In my country, antibiotics are sold by prescription only. However, in my opinion, the problem lies in getting medical, veterinary, and dental professionals to give prescriptions only in specific cases. Venezuela is now experiencing a difficult economic situation, and we do not have access to medicines, including antibiotics.
Riika Ihalin - Finland: Cautious use has good results
A recent study (in 2014) by the National Institute of Health and Welfare shows that antibiotic resistance is not a big problem in Finland, and in some cases the prevalence of antibiotic-resistant bacterial strains has even decreased. I think this is because the National Institute of Health and Welfare monitors the AMR situation in Finnish hospitals regularly. Moreover, we use antibiotics with caution both in food production and in outpatient treatment.
MDs in Finland inform their patients about the potential risks of unnecessary courses of antibiotics. However, people should be reminded about the possible risks of the introduction of resistant strains from other countries.. For example, after the tsunami in Thailand, several patients that were transported from Thailand to be treated in Finland brought resistant strains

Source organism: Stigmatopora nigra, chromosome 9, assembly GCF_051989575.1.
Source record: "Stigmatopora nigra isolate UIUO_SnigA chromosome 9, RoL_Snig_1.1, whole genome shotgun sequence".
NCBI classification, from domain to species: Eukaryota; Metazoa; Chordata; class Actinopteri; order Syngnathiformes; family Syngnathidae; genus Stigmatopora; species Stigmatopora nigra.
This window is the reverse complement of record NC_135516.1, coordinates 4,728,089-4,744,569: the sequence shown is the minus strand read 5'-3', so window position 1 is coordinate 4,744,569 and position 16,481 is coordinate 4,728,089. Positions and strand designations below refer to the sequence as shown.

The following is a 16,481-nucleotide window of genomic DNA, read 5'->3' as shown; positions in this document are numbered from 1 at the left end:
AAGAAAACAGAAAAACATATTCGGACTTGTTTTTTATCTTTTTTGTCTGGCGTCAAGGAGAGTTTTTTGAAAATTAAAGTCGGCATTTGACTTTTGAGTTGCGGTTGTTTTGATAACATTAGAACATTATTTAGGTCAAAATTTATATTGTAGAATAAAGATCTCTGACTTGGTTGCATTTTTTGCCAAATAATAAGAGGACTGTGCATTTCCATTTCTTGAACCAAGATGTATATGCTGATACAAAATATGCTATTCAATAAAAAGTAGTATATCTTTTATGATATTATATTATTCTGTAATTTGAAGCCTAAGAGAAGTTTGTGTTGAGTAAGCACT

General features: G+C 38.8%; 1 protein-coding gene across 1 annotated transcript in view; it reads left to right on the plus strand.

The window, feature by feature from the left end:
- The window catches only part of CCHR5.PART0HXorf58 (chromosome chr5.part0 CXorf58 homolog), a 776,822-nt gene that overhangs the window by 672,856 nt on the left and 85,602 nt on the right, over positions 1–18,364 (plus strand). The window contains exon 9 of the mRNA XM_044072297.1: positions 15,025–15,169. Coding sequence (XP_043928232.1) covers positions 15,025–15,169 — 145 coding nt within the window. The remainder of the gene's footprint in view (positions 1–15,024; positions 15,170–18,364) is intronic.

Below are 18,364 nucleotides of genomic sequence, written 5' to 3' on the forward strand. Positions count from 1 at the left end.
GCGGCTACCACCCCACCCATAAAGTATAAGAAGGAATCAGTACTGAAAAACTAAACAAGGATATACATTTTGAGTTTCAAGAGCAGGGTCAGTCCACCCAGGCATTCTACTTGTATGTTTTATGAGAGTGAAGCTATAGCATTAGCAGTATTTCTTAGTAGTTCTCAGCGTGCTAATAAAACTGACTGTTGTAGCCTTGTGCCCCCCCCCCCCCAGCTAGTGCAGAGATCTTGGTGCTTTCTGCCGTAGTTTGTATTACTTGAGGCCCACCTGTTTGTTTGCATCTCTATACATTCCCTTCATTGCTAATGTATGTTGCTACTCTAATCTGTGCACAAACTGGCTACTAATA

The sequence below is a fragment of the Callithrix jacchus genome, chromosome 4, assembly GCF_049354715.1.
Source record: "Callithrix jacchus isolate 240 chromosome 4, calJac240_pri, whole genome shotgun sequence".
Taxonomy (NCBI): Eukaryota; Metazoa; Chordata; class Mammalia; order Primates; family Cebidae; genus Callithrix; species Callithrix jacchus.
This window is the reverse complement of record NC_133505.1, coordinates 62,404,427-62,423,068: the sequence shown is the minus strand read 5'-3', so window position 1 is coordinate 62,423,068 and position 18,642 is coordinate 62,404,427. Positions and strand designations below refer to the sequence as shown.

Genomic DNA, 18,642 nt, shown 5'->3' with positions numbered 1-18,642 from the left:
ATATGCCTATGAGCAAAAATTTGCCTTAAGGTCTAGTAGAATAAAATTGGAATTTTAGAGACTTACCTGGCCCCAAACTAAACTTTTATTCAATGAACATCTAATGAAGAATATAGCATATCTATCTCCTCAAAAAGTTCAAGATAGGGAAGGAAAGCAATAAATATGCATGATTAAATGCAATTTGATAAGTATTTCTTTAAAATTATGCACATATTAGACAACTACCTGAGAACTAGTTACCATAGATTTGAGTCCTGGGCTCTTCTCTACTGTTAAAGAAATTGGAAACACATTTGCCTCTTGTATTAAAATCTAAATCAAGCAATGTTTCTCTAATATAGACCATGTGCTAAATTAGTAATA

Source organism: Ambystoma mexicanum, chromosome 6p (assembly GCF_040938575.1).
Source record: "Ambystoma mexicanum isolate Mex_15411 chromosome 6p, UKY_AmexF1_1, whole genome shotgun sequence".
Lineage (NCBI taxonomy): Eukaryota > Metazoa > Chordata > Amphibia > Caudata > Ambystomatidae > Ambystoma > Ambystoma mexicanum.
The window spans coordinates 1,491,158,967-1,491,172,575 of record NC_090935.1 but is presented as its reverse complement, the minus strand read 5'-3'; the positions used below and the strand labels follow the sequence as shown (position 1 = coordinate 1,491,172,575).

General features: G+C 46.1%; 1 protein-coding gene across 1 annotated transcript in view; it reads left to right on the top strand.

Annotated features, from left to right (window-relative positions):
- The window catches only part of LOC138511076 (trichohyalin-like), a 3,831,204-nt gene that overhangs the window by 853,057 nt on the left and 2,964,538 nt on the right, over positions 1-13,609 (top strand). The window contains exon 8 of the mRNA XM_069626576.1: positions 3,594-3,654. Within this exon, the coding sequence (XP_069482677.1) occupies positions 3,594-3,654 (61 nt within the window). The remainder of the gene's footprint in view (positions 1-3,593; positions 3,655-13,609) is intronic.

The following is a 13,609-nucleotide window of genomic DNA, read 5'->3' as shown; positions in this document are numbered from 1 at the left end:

Abdul Hakim Aziz – Afghanistan: Problematic imported medicines
The problem of antibiotic resistance in Afghanistan, beside other reasons related to the microbes themselves, is due to: illegal/nonqualified medicine, especially antibiotic imports; lack of quality control labs in provinces; irrational use of medicine; and lack of culture and antibiogram facilities in many provinces.
Illegal medicine: Many medicine-importing companies in Afghanistan have close ties to powerful people and parliament members, and they import substandard medicine illegally for profit. 98% of the medicine in Afghanistan is imported from other countries: 60%from Pakistan; 30% from India, China, and Iran combined; and the remaining 10% from other countries. Many of these medicines are imported without taxes or quality control, and they are low-quality medicine; some are even labeled “for export only.”
Lack of quality control labs: We have just one quality control lab in Kabul, one in Herat (Iran border) and one in Nangrahar (Pakistan border).These labs solely control the physical quality of medicine, such as production date, expiration date, batch numbers, packing shape, color of medicine, and chemical quantity and quality. Sampling practices are not qualified either, as they are not representative of all imported medicine.
Irrational prescription of medicine/antibiotics: Different studies in Afghanistan show that up to 60-70% of prescriptions contain antibiotics, 70-85% of them lack appropriate dose and duration , and irrational combinations of antibiotics are common in public and private health sectors of Afghanistan due to lack of trust of the quality of medicine/antibiotics.
Poor knowledge and training of medical staff and poor public awareness of misuse of antibiotics without a prescription further complicate the situation.
Read the latest issue of Cultures to hear more perspectives on AMR, from scientists, policymakers, economists and food producers.